On the big weekend we would spend the Saturday afternoon going round the village on a dray pulled by a cart horse who was patience itself.   Every now and then we would stop and sing one of our songs (there was a harmonium on the dray for the accompaniment)
while somebody went round the houses collecting money for that year's chosen charity.   Then we would all go back for a tea in the school room - always potted beef sandwiches, caraway seed cake and 'fancy cakes'.   In the evening it would be games - never my most enjoyable thing - I hated (and still do) party games.

The other  summer highlight was the Sunday school outing.   There were four venues - Bridlington, Scarborough, Hunstanton and Cromer - and these never varied.

Last evening there was a history programme on television about the North coast of Norfolk - most interesting and definitely the subject of another post one day.  When the presenter arrived on the harbour front at Hunstanton I got this amazingly clear image in my head.   It was so clear that I was really bowled over by it.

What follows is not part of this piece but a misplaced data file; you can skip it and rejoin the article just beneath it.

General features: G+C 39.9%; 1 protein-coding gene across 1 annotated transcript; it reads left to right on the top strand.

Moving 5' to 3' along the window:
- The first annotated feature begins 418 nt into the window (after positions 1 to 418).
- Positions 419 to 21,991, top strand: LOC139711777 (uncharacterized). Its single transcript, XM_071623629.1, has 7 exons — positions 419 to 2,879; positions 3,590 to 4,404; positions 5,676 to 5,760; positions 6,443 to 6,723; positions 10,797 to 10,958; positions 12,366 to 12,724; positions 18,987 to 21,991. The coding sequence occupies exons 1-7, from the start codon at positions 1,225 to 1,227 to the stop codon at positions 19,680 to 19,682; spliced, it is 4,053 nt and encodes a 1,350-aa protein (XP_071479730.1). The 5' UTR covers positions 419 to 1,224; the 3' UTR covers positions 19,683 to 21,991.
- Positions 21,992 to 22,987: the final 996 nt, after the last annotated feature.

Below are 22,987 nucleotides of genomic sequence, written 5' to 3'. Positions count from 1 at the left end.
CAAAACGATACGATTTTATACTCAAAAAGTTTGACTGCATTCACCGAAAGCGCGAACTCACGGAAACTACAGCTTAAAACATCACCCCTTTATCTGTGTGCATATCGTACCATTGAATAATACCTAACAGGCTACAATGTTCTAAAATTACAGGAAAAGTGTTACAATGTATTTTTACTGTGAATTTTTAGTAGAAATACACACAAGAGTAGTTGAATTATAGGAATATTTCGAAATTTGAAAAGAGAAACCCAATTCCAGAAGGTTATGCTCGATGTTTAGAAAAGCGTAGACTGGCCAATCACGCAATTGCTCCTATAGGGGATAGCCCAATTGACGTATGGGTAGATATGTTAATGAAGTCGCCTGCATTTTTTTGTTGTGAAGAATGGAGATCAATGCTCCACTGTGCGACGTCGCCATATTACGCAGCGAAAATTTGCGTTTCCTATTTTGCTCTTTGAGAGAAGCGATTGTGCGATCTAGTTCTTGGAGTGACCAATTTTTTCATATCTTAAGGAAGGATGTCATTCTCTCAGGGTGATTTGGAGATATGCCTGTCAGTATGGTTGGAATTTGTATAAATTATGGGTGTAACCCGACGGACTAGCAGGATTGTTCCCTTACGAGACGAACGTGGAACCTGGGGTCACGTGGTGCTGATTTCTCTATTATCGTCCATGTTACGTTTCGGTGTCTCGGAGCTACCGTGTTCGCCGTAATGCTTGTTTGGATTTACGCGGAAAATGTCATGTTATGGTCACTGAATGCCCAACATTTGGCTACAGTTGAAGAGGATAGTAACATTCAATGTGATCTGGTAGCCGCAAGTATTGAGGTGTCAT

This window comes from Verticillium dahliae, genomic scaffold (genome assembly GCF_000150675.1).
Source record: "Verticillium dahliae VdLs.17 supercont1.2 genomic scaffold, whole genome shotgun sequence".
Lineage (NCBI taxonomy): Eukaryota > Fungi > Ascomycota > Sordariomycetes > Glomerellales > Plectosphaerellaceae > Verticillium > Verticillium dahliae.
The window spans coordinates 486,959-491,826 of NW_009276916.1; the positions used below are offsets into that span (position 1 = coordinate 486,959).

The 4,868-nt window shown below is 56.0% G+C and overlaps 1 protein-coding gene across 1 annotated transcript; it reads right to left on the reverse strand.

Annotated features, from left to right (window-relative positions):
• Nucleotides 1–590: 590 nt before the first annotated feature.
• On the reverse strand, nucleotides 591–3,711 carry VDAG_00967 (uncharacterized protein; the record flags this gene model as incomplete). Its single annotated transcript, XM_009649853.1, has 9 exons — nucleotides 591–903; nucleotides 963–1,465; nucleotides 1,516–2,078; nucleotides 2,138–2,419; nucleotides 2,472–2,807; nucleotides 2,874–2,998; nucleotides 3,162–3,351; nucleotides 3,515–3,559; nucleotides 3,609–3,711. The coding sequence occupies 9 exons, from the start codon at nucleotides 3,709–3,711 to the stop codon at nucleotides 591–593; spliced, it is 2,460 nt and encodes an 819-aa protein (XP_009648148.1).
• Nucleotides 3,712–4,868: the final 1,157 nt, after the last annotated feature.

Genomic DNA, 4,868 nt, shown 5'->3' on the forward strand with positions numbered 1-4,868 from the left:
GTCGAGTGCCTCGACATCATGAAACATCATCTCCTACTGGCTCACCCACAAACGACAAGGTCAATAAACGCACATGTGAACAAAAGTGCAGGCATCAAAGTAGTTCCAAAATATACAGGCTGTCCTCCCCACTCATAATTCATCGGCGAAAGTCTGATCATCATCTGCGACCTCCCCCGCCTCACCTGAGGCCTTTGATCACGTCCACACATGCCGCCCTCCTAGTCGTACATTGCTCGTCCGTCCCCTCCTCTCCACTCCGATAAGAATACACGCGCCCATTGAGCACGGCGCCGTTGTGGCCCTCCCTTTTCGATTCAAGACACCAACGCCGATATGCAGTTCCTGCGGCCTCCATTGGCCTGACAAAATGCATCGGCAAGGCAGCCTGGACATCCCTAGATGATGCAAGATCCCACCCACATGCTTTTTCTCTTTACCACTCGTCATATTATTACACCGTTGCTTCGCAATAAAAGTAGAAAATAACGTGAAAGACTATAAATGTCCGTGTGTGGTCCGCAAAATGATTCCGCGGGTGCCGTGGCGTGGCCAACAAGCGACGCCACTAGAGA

Peter, Margaret and I were rowing round Hunstanton harbour in a rowing boat.   We were all around twelve years old - no lifejackets in those days -and I was wearing my best coat.   It was a light sandy colour and it buttoned up to the neck - I thought I looked the bees knees in it.  I don't think I have thought of that day for at least sixty years.   It has laid there, somewhere in the filing cabinet of my brain, waiting for the right trigger to release it.